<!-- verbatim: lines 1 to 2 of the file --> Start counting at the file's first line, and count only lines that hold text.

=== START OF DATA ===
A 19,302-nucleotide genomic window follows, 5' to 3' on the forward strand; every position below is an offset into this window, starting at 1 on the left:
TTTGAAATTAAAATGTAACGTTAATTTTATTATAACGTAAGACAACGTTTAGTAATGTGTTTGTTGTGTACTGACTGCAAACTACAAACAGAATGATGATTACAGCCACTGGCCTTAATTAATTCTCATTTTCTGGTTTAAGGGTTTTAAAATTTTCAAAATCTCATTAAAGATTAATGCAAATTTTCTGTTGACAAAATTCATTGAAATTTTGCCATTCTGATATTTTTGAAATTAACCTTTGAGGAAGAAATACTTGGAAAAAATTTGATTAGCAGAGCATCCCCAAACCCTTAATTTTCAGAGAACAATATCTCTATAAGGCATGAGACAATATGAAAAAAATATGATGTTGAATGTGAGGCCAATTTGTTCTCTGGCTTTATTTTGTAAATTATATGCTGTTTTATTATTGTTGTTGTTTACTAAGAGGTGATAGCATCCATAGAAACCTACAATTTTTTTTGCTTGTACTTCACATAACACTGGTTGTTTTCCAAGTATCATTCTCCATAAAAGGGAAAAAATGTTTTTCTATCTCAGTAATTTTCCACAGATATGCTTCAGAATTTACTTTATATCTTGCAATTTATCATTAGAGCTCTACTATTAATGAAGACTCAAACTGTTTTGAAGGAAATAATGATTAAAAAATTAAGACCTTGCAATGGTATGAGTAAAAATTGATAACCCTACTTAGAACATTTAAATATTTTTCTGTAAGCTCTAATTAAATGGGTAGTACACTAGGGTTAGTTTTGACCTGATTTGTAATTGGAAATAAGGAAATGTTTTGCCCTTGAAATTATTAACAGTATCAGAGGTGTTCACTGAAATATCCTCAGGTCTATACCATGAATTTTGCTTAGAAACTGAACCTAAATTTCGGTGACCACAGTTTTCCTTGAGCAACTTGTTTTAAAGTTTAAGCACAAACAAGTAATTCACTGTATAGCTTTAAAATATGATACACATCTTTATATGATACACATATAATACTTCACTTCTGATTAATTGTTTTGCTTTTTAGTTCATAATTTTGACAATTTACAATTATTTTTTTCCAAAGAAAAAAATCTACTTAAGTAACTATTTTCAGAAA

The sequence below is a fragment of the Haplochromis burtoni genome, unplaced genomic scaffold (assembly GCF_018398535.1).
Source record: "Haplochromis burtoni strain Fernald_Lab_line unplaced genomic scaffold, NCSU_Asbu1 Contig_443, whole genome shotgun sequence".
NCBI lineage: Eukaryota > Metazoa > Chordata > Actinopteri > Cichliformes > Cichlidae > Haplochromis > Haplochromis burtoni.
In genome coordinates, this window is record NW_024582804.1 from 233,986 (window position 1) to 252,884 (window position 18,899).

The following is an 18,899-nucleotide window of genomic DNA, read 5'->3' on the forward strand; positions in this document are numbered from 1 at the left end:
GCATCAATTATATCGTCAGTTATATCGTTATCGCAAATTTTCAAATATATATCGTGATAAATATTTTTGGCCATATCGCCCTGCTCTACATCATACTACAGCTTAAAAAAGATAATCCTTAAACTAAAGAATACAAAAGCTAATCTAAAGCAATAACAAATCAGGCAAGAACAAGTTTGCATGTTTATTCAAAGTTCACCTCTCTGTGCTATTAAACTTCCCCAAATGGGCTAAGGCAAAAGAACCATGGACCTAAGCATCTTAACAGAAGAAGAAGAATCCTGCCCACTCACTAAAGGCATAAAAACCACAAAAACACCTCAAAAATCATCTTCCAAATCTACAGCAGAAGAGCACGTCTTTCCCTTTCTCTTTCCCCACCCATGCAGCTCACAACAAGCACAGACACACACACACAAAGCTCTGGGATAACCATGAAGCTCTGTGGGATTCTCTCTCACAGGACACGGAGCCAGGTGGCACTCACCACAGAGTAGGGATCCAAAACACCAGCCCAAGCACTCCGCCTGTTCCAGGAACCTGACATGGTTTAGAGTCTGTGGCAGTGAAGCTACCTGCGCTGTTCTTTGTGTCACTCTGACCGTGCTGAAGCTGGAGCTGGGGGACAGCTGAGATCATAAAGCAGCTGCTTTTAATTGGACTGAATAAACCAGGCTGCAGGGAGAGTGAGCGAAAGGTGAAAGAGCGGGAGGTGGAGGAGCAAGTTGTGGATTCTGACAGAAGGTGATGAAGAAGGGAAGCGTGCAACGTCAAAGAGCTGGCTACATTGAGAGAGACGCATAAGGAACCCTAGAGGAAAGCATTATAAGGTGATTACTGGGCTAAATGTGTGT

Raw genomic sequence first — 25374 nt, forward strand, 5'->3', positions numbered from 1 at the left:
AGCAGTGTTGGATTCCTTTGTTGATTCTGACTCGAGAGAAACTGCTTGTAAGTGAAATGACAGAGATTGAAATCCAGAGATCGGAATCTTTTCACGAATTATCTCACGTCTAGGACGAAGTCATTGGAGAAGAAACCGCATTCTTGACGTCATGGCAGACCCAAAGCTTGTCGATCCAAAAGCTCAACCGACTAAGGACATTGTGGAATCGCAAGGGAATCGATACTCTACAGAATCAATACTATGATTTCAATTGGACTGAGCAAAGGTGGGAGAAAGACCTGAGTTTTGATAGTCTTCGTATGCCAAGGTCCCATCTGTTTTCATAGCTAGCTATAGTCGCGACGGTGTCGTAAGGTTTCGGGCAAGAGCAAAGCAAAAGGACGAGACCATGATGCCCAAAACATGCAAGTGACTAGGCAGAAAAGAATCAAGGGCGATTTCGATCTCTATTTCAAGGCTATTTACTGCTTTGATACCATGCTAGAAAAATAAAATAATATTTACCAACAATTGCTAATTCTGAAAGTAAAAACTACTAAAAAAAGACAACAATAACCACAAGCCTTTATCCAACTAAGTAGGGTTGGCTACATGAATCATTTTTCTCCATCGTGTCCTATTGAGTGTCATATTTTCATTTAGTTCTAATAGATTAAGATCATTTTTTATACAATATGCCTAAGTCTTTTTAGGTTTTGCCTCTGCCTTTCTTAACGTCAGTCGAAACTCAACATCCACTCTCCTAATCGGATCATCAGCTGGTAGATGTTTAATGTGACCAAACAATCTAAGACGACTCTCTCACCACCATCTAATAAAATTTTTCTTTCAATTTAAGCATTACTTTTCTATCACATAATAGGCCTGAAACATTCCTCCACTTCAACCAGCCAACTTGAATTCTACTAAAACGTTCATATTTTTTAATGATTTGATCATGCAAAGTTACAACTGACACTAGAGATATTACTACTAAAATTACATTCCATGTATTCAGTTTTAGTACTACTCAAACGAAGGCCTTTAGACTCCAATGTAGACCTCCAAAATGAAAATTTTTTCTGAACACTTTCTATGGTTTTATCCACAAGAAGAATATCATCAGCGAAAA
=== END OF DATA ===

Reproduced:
A 19,302-nucleotide genomic window follows, 5' to 3' on the forward strand; every position below is an offset into this window, starting at 1 on the left:
TTTGAAATTAAAATGTAACGTTAATTTTATTATAACGTAAGACAACGTTTAGTAATGTGTTTGTTGTGTACTGACTGCAAACTACAAACAGAATGATGATTACAGCCACTGGCCTTAATTAATTCTCATTTTCTGGTTTAAGGGTTTTAAAATTTTCAAAATCTCATTAAAGATTAATGCAAATTTTCTGTTGACAAAATTCATTGAAATTTTGCCATTCTGATATTTTTGAAATTAACCTTTGAGGAAGAAATACTTGGAAAAAATTTGATTAGCAGAGCATCCCCAAACCCTTAATTTTCAGAGAACAATATCTCTATAAGGCATGAGACAATATGAAAAAAATATGATGTTGAATGTGAGGCCAATTTGTTCTCTGGCTTTATTTTGTAAATTATATGCTGTTTTATTATTGTTGTTGTTTACTAAGAGGTGATAGCATCCATAGAAACCTACAATTTTTTTTGCTTGTACTTCACATAACACTGGTTGTTTTCCAAGTATCATTCTCCATAAAAGGGAAAAAATGTTTTTCTATCTCAGTAATTTTCCACAGATATGCTTCAGAATTTACTTTATATCTTGCAATTTATCATTAGAGCTCTACTATTAATGAAGACTCAAACTGTTTTGAAGGAAATAATGATTAAAAAATTAAGACCTTGCAATGGTATGAGTAAAAATTGATAACCCTACTTAGAACATTTAAATATTTTTCTGTAAGCTCTAATTAAATGGGTAGTACACTAGGGTTAGTTTTGACCTGATTTGTAATTGGAAATAAGGAAATGTTTTGCCCTTGAAATTATTAACAGTATCAGAGGTGTTCACTGAAATATCCTCAGGTCTATACCATGAATTTTGCTTAGAAACTGAACCTAAATTTCGGTGACCACAGTTTTCCTTGAGCAACTTGTTTTAAAGTTTAAGCACAAACAAGTAATTCACTGTATAGCTTTAAAATATGATACACATCTTTATATGATACACATATAATACTTCACTTCTGATTAATTGTTTTGCTTTTTAGTTCATAATTTTGACAATTTACAATTATTTTTTTCCAAAGAAAAAAATCTACTTAAGTAACTATTTTCAGAAA